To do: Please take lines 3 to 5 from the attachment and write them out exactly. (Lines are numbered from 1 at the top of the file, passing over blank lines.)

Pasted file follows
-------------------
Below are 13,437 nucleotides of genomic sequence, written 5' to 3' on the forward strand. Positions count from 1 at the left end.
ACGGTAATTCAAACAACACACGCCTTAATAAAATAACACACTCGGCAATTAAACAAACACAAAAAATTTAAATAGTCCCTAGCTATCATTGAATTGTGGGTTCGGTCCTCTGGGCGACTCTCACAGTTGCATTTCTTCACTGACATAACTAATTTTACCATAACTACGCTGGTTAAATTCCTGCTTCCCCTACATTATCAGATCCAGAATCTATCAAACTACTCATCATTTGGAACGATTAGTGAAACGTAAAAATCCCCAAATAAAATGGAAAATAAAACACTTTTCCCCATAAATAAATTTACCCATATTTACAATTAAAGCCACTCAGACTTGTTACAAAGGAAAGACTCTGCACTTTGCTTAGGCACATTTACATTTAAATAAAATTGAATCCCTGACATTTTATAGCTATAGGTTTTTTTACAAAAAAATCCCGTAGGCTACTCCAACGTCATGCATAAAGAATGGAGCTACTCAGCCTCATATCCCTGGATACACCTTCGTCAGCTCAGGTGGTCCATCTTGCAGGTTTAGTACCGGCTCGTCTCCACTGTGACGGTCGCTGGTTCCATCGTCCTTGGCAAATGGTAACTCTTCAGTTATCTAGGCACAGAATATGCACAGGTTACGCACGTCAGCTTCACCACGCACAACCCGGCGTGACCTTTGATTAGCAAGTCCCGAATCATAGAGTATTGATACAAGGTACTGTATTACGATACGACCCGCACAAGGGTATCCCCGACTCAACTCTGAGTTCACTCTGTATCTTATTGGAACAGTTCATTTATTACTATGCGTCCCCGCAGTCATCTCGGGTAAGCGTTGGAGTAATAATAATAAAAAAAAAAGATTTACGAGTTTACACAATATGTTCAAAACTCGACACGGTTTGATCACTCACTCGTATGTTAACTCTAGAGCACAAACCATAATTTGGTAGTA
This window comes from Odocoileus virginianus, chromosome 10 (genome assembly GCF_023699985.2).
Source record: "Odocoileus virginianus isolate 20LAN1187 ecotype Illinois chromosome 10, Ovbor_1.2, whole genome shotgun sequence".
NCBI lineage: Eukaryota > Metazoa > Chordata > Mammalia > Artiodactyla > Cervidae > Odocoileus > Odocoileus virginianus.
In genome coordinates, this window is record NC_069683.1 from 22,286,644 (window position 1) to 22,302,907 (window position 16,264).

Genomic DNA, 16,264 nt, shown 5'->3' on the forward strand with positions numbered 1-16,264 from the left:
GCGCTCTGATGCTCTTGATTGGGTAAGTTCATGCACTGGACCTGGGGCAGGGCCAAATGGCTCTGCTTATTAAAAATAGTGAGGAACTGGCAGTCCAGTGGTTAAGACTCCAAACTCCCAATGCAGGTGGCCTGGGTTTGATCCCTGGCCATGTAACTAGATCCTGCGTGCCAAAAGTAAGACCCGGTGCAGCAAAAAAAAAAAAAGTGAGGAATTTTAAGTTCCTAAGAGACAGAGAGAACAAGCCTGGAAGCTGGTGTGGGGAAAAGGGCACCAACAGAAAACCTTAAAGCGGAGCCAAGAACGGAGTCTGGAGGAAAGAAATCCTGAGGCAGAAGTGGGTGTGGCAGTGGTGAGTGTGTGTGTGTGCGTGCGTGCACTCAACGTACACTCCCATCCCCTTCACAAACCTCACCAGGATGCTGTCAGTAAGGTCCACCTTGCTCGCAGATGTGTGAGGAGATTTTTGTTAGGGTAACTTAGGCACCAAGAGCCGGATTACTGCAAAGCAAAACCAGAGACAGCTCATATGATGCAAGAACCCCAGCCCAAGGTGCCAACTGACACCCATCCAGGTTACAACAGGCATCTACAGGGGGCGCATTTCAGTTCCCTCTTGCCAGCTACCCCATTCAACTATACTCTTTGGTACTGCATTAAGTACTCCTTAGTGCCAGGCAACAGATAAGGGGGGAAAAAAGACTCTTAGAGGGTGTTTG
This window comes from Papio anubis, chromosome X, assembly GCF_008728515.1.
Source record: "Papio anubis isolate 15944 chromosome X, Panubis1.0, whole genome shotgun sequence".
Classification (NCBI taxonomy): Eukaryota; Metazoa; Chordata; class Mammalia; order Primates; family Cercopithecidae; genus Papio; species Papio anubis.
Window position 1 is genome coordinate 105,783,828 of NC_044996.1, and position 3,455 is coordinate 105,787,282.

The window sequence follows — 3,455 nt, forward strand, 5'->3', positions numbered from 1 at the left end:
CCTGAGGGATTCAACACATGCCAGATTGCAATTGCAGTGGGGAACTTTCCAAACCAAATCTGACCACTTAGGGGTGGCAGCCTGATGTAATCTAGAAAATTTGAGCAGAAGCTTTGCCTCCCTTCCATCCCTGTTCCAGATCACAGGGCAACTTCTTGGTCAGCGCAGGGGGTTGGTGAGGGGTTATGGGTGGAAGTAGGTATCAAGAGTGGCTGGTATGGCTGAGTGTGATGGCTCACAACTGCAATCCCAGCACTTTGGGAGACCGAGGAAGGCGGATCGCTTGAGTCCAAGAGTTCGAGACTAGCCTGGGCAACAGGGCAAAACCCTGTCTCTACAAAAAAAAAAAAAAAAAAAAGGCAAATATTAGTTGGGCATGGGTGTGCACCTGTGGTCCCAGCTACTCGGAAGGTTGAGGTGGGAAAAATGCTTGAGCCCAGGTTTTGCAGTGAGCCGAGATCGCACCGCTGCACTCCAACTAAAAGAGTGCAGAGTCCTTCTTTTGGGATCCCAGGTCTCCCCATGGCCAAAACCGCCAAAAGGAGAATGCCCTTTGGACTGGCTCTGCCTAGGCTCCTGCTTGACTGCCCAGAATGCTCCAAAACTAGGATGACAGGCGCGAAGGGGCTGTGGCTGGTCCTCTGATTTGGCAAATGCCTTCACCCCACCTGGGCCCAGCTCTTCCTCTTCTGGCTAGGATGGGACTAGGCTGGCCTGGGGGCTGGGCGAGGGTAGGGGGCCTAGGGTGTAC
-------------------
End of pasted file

This window comes from Odocoileus virginianus, chromosome 10 (genome assembly GCF_023699985.2).
Source record: "Odocoileus virginianus isolate 20LAN1187 ecotype Illinois chromosome 10, Ovbor_1.2, whole genome shotgun sequence".
NCBI lineage: Eukaryota > Metazoa > Chordata > Mammalia > Artiodactyla > Cervidae > Odocoileus > Odocoileus virginianus.